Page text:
Publication Day: Dad and Ick

My latest story is out in Nature Futures as of today! Nature stories are free to read for a limited time after they’re published, so if you want to read it do it sooner than later.

Sometimes technology is frustrating and sometimes it is less frustrating if I think of it as an easily distracted toddler.

Nature Futures: Dad and Ick

UPDATE! Nature allows the author of their stories to share them for free via PDF. So If you can no longer read the story at the link above it is available here. Dad and Ick PDF

Looking over the blog, it looks like I forgot to post another story that came out last year. So here is a bonus, very short story for you.

Publication Day: Date and Time

My third story of the year is out now.

Gif chosen because publication days always make me want to twirl and because there is a tiny bit of ice skating in the story. Though my characters are not nearly as good at it as Yuri.

The idea for this one started out with me noticing that one of my favorite speculative genres is when a mythical or historical figure gets transplanted into mundane settings and scenarios often without much explanation for how they got there. Neil Gaiman’s Chivalry is a good example of one such story. So I’ve had in the back of my mind that I wanted to try my hand at it. But first I had to come up with both a figure to use and a situation to put them in. I don’t remember how I decided on Lady Jane Grey goes on a blind date, but once I did I knew it should be a good date. Her real story is such a sad one, it was cathartic to show a fictional Jane a good time.

The park they go to is a real park in Minneapolis that does host a holiday fair most weekends leading up to Christmas, though not these last two years because panini.

I’m a Professional!

I get to announce that I have a story forthcoming from Galaxy’s Edge Magazine! As of yet I do not know what issue it will be in or when it will be published. I will definitely be linking to it when it comes out.

The story in question, Cat Lady, was written during my time at Viable Paradise, though it’s been revised a few times since. It’s my first professional sale and I shed a few tears when I opened the acceptance email. If you’re curious about what qualifies a market as pro, semipro, or token the SFWA has a guide here. The gist of it is it depends on how much the market pays, how long they’ve been publishing, and how big of a readership they have.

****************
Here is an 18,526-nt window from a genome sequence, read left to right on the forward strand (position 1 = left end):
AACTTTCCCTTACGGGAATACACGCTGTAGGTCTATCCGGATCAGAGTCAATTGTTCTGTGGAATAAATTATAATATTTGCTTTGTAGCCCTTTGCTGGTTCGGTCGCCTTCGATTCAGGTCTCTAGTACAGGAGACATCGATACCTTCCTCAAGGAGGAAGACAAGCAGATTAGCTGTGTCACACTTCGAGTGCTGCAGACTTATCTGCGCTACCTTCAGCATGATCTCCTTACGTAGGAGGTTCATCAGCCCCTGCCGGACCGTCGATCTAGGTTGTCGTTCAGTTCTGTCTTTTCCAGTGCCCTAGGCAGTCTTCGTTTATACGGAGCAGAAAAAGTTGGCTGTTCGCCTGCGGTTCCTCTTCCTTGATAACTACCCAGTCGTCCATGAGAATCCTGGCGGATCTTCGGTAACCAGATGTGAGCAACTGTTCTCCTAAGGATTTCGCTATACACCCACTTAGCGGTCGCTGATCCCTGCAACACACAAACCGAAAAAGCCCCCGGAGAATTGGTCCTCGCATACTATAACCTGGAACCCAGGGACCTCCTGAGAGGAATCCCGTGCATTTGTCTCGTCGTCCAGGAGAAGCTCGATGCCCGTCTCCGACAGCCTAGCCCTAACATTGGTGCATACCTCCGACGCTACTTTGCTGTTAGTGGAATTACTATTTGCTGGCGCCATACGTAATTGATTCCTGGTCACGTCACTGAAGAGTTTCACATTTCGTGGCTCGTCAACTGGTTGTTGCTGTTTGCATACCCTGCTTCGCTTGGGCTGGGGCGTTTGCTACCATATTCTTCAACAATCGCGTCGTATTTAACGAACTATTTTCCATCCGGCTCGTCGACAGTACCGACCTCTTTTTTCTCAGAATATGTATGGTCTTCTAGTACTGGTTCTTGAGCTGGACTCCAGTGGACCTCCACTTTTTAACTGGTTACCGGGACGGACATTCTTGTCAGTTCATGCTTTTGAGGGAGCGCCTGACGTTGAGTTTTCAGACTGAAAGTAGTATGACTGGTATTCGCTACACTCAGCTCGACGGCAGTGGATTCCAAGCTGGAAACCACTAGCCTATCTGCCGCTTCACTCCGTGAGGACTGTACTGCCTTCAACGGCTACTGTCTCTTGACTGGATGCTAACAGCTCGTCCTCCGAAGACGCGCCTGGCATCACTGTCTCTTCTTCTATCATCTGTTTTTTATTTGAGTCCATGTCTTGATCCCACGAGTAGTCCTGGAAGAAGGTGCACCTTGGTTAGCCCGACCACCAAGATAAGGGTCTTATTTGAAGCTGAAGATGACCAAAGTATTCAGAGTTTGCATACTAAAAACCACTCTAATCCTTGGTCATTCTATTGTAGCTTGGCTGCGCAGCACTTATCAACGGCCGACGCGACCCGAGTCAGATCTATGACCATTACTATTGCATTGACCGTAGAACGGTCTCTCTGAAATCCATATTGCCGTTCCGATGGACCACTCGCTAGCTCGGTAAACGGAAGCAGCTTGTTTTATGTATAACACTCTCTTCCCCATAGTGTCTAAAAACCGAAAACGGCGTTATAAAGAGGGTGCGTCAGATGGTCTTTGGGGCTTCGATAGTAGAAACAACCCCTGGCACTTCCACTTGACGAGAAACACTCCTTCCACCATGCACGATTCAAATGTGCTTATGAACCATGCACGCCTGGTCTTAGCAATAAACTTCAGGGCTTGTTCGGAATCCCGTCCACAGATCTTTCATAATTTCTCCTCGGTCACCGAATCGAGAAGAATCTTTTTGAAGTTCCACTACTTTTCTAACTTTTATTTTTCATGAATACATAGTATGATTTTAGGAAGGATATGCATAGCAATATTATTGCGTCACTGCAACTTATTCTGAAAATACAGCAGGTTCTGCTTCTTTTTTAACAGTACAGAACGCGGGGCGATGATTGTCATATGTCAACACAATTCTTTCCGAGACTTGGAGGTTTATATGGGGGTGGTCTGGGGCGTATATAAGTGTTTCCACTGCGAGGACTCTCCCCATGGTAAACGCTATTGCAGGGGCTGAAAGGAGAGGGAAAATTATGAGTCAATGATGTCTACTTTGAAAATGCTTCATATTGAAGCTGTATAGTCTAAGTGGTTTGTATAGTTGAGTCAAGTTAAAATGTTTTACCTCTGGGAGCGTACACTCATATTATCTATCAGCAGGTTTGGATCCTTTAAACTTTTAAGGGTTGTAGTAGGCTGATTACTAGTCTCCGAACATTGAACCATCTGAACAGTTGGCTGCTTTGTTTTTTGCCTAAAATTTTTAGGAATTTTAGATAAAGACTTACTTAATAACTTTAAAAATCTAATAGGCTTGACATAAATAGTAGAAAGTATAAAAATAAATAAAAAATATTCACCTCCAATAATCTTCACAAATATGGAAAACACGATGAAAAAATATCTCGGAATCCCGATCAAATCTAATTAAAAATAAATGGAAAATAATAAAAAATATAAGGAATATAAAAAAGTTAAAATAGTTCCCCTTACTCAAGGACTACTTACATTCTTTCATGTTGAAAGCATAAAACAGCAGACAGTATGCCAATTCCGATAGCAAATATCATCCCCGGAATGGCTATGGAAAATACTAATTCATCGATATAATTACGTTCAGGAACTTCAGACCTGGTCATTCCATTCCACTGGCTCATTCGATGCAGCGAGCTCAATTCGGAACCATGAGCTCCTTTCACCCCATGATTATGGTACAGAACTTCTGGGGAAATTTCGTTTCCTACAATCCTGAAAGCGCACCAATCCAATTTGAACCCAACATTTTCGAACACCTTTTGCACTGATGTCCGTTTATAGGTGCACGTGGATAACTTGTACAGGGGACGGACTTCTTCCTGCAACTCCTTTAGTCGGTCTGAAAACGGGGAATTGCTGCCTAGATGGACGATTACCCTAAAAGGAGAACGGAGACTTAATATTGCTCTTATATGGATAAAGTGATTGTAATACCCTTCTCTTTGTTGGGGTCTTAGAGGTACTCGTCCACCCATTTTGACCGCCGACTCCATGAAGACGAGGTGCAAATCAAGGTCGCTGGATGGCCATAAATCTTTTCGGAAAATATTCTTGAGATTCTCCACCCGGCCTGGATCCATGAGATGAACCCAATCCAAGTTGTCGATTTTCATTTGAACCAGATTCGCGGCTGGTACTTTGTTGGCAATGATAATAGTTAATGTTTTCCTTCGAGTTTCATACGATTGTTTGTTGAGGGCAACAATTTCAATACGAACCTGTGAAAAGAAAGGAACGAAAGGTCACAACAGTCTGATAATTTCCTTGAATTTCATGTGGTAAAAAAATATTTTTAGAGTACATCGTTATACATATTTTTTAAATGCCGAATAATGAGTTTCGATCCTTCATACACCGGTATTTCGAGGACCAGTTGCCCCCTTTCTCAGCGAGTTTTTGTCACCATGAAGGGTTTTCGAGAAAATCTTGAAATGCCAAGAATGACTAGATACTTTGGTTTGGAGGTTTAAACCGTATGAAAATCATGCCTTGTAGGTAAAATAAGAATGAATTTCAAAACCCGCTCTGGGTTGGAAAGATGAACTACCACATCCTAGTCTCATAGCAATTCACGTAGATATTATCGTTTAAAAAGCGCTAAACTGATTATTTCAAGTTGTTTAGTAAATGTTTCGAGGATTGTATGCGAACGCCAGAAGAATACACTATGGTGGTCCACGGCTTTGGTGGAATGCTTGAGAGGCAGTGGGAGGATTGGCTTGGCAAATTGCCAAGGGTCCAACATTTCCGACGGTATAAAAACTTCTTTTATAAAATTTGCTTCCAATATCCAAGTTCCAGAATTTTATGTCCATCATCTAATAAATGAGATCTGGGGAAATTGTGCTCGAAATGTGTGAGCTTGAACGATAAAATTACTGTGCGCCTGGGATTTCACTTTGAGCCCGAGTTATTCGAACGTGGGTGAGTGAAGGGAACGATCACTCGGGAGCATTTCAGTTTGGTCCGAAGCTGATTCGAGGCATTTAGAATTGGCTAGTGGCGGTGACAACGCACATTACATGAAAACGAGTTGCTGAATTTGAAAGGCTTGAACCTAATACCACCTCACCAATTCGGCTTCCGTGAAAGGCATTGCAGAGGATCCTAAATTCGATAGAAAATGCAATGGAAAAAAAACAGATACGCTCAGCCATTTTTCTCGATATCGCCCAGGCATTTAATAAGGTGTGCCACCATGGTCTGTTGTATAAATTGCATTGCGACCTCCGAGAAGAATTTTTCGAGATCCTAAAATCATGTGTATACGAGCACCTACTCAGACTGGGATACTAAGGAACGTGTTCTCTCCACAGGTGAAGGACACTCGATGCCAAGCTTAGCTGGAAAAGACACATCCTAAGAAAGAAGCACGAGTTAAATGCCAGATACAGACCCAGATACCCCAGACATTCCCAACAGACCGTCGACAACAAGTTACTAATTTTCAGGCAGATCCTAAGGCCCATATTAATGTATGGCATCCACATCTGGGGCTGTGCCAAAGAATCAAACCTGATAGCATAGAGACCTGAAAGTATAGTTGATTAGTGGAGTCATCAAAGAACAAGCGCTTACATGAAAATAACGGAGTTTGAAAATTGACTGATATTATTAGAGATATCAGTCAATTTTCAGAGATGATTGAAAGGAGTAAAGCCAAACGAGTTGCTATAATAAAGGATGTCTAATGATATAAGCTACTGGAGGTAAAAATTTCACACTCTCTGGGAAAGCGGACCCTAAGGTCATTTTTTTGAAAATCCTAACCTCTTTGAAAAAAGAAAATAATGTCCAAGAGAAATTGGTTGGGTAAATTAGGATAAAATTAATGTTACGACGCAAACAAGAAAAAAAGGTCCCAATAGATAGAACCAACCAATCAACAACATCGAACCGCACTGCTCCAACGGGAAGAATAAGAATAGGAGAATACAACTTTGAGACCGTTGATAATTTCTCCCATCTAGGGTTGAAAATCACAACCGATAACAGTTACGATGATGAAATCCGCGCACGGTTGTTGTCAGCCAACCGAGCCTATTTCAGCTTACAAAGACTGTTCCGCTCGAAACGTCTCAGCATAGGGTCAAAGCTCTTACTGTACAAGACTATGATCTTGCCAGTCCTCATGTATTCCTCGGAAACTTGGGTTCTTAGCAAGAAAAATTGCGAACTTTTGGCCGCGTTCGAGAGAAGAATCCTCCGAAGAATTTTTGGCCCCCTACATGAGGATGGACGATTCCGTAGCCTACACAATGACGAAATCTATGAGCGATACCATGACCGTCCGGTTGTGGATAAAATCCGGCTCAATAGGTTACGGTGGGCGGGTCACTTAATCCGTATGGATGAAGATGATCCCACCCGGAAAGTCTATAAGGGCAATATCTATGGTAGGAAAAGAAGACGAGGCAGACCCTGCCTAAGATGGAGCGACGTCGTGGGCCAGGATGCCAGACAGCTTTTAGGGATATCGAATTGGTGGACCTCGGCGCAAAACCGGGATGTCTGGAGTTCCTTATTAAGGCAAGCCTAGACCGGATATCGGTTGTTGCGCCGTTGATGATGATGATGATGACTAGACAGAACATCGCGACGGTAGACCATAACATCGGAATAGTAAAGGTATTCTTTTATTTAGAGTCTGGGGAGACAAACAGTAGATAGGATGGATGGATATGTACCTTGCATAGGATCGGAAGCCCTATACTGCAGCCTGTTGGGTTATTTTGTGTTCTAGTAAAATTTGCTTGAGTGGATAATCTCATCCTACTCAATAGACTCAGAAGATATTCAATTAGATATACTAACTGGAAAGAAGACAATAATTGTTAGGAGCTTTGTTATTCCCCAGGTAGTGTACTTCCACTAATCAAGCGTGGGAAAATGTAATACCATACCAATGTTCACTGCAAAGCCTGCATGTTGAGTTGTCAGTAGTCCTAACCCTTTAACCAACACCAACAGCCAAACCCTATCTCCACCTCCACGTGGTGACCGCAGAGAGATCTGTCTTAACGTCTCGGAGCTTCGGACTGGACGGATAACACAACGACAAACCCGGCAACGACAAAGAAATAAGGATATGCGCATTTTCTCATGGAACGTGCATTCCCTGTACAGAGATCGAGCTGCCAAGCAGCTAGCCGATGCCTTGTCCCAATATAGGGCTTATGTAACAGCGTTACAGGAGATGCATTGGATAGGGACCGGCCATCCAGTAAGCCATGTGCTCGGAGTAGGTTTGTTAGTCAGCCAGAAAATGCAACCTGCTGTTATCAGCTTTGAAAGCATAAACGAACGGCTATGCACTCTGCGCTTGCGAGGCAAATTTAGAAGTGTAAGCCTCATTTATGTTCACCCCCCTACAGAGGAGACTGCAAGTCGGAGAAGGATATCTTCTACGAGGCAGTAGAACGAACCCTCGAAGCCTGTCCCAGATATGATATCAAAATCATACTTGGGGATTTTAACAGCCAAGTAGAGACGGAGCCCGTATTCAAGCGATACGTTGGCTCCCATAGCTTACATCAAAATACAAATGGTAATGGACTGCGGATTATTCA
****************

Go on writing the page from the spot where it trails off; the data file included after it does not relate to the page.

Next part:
I have been submitting my stories to pro markets since 2015 and have racked up over a 100 rejections split between 7 stories. Cat Lady was rejected 17 times before Galaxy’s Edge accepted it. That is about average from my understanding. There were several times I felt I was so close to making a pro sale and other times when it seemed like the impossible dream. This doesn’t mean that I won’t get any more rejections, in fact I’ve gotten 3 in time the since. But it’s one more hurtle cleared. I get to call myself a professional. Even if never sell another story I will always have one professional credit to my name. I’m tempted to order a little pin or plaque to remind myself of that, but I think having the issue in my hands will be enough.

In other news, in a few short weeks I’ll be attending 4th Street Fantasy Convention for the second time. A few of my favorite people in the world will also be there and I can’t wait to see them all again. And celebrate the hurdles they’ve cleared since we last saw each other.

Finally, here we have another Fraggle. For such simple designs they really are hard to capture in 2D.

Progress Report: On Creation

I’ve been MIA from the blog for a while because I’ve been writing. I participated in Camp NaNoWriMo with my critique. My goal was to write 25,000 words in 30 days. It was touch and go for a while there, but I just made it. I’m now nearly done with the first draft of my sixth novel. It’s the first that I think I’ll probably add as many words as I cut once I start editing. The world needs fleshing out, but I’m really pleased with this one. It’s a middle grade fantasy and I’ve had a lot of fun writing it. It’d been over a year since I’d started something entirely new. I’d forgotten how exciting it can be to not know what would happen until I wrote it.